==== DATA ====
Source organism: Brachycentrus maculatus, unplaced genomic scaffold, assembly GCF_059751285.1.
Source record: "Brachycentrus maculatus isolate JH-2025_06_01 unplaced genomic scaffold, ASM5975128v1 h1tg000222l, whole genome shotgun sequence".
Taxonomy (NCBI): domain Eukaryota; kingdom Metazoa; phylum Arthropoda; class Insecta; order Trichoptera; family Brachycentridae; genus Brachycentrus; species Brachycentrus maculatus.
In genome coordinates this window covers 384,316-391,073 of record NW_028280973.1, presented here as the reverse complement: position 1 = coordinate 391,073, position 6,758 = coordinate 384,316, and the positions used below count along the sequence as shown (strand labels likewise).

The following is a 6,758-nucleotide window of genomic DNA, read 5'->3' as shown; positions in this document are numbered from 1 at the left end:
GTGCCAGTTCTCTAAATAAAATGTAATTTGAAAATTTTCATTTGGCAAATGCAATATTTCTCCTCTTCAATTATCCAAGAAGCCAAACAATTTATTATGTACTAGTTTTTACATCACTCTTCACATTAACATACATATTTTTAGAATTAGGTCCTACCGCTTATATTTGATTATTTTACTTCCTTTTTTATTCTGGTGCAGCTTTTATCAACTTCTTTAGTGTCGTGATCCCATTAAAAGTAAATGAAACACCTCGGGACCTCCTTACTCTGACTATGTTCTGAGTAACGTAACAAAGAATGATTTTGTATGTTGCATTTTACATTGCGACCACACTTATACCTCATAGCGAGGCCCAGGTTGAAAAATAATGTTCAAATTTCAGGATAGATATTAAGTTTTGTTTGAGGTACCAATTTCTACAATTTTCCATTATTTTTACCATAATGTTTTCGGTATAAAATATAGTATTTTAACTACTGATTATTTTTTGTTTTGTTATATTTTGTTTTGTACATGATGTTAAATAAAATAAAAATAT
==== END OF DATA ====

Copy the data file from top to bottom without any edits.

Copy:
Source organism: Brachycentrus maculatus, unplaced genomic scaffold, assembly GCF_059751285.1.
Source record: "Brachycentrus maculatus isolate JH-2025_06_01 unplaced genomic scaffold, ASM5975128v1 h1tg000222l, whole genome shotgun sequence".
Taxonomy (NCBI): domain Eukaryota; kingdom Metazoa; phylum Arthropoda; class Insecta; order Trichoptera; family Brachycentridae; genus Brachycentrus; species Brachycentrus maculatus.
In genome coordinates this window covers 384,316-391,073 of record NW_028280973.1, presented here as the reverse complement: position 1 = coordinate 391,073, position 6,758 = coordinate 384,316, and the positions used below count along the sequence as shown (strand labels likewise).

The following is a 6,758-nucleotide window of genomic DNA, read 5'->3' as shown; positions in this document are numbered from 1 at the left end:
GTGCCAGTTCTCTAAATAAAATGTAATTTGAAAATTTTCATTTGGCAAATGCAATATTTCTCCTCTTCAATTATCCAAGAAGCCAAACAATTTATTATGTACTAGTTTTTACATCACTCTTCACATTAACATACATATTTTTAGAATTAGGTCCTACCGCTTATATTTGATTATTTTACTTCCTTTTTTATTCTGGTGCAGCTTTTATCAACTTCTTTAGTGTCGTGATCCCATTAAAAGTAAATGAAACACCTCGGGACCTCCTTACTCTGACTATGTTCTGAGTAACGTAACAAAGAATGATTTTGTATGTTGCATTTTACATTGCGACCACACTTATACCTCATAGCGAGGCCCAGGTTGAAAAATAATGTTCAAATTTCAGGATAGATATTAAGTTTTGTTTGAGGTACCAATTTCTACAATTTTCCATTATTTTTACCATAATGTTTTCGGTATAAAATATAGTATTTTAACTACTGATTATTTTTTGTTTTGTTATATTTTGTTTTGTACATGATGTTAAATAAAATAAAAATAT